It has gone to Jim Cornelius
Canadian Foodgrains Bank’s executive director Jim Cornelius has won the Lewis Perinbam Innovation and Impact Award for his work to help end global hunger.
The award is presented to an individual and an organization each year by the Canadian Council for International Cooperation (CCIC) and the World University Service of Canada (WUSC), in collaboration with the trustees of the Lewis Perinbam Award. Cornelius has won the individual’s award for his work.
According to their website, CCIC defines an innovative practice as “a new or more impactful means of, or approach to, addressing development challenges and improving the lives of the world’s most vulnerable.”
“Jim’s work demonstrates that Canadians are uniquely positioned in imagining new innovative and hopeful approaches to the wicked challenges that the world is facing,” says Jean-Marc Mangin, Chair of the Trustees of the Lewis Perinbam Award.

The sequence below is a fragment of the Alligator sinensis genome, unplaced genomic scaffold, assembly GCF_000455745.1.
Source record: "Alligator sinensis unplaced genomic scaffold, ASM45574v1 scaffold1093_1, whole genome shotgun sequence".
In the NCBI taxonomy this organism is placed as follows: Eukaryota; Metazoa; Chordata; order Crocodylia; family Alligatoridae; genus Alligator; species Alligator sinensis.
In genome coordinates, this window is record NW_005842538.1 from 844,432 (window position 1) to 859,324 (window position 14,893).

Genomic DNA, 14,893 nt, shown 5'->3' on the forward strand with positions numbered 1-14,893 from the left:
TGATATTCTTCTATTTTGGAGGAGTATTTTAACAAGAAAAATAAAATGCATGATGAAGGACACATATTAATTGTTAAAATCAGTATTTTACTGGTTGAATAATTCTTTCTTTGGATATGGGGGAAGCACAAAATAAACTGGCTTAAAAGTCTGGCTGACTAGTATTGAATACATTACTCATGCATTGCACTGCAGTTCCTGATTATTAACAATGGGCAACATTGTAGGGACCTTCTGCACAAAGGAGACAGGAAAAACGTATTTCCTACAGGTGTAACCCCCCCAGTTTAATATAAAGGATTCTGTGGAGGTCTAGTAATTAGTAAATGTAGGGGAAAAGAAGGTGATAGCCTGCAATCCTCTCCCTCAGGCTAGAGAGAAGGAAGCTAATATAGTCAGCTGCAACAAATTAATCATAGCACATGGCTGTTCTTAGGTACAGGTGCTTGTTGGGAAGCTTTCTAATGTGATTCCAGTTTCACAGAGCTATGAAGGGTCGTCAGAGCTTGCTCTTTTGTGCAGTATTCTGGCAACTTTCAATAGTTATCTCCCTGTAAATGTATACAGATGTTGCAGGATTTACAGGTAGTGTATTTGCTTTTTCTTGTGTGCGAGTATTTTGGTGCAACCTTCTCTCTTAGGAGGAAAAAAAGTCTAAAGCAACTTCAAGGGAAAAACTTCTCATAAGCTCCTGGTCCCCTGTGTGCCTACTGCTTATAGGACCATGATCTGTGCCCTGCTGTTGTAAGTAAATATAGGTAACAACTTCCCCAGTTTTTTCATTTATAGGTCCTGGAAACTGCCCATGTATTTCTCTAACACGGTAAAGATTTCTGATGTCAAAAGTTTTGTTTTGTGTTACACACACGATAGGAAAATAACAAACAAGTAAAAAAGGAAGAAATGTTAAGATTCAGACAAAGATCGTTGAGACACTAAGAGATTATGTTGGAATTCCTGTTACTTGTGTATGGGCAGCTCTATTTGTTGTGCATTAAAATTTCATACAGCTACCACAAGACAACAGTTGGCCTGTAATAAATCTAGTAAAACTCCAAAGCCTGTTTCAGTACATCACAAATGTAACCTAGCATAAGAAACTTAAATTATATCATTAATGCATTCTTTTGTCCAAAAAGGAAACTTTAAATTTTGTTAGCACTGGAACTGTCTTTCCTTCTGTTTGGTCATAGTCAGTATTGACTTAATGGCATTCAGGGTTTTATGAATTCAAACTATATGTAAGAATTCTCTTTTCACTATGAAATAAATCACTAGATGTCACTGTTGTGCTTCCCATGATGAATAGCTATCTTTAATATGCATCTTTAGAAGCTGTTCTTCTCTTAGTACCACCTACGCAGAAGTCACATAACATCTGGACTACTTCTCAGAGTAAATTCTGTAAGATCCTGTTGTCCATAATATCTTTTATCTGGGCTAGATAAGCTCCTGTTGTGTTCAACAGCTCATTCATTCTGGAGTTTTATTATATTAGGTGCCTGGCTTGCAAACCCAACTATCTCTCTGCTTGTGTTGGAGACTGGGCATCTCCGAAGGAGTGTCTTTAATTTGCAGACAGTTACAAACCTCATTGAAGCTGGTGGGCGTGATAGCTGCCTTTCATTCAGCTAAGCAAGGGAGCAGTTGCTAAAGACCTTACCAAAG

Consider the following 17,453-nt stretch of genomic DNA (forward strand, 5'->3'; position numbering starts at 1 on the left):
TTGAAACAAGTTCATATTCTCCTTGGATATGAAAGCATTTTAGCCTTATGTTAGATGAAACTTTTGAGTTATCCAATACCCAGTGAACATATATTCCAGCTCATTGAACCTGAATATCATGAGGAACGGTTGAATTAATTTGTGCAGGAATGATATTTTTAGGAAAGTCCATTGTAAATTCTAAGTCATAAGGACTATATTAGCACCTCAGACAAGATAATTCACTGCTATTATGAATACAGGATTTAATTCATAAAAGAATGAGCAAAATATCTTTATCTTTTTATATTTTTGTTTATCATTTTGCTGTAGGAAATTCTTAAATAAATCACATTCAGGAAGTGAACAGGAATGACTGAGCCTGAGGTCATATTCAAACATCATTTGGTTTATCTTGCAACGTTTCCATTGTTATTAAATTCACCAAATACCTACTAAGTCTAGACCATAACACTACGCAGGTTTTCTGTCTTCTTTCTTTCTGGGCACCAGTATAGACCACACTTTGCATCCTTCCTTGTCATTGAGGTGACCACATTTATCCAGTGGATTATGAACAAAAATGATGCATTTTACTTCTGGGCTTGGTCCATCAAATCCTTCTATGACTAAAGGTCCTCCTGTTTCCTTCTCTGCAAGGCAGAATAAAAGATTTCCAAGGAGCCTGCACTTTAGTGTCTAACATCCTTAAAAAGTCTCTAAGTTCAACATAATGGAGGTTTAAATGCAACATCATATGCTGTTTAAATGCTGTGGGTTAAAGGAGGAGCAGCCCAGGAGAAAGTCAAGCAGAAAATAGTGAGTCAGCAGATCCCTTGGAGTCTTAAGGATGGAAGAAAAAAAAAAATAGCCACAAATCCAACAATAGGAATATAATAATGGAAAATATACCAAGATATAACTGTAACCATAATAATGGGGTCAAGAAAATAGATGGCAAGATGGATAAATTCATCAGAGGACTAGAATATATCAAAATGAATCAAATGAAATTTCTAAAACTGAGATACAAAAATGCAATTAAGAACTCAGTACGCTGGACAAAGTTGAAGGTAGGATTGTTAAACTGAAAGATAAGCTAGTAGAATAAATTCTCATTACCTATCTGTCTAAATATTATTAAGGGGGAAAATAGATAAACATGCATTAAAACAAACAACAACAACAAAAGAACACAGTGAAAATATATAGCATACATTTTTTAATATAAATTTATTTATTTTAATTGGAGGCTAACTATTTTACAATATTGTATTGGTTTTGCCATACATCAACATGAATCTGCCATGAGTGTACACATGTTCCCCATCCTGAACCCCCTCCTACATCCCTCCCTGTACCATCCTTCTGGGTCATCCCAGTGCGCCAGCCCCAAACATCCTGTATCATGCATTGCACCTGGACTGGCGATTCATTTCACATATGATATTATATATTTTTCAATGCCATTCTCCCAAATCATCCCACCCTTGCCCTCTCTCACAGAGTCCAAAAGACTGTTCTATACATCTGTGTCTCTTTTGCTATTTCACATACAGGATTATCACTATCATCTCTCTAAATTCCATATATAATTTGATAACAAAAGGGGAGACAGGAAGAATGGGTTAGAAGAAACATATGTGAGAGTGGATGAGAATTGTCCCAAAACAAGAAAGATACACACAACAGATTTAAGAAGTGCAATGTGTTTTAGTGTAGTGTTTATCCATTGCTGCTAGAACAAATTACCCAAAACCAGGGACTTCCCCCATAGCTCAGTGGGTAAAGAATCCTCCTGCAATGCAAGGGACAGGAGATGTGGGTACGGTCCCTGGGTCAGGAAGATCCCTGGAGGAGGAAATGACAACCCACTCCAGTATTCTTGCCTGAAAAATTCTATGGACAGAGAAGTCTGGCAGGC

Throughout his 22 years as executive director, Cornelius has led various innovative approaches to the Foodgrains Bank’s work of ending global hunger, including efforts to improve the efficiency of Canadian food aid.
Before 2005, 90 percent of money for Canadian food aid had to be spent on Canadian farm products. The hope was to support Canadian farm prices, by buying and shipping Canadian grain overseas, while helping feed the world. Food aid had a low impact on the Canadian agricultural market, though, and shipping grain was an inefficient way to respond to hunger. It often took too long to reach those in need, shipping food was expensive, it deprived local farmers of a market, and the food shipped from Canada – usually wheat – was often not part of the local diet.
Cornelius led a successful lobbying effort of different Canadian stakeholders, including farmers and non-profit organizations, to convince the Canadian government to change the way it provides food aid. It’s been over ten years since Canada began buying most of its food aid from local sources.
“Now people whose lives have been disrupted are receiving the emergency food they need to survive more quickly and efficiently,” says Cornelius.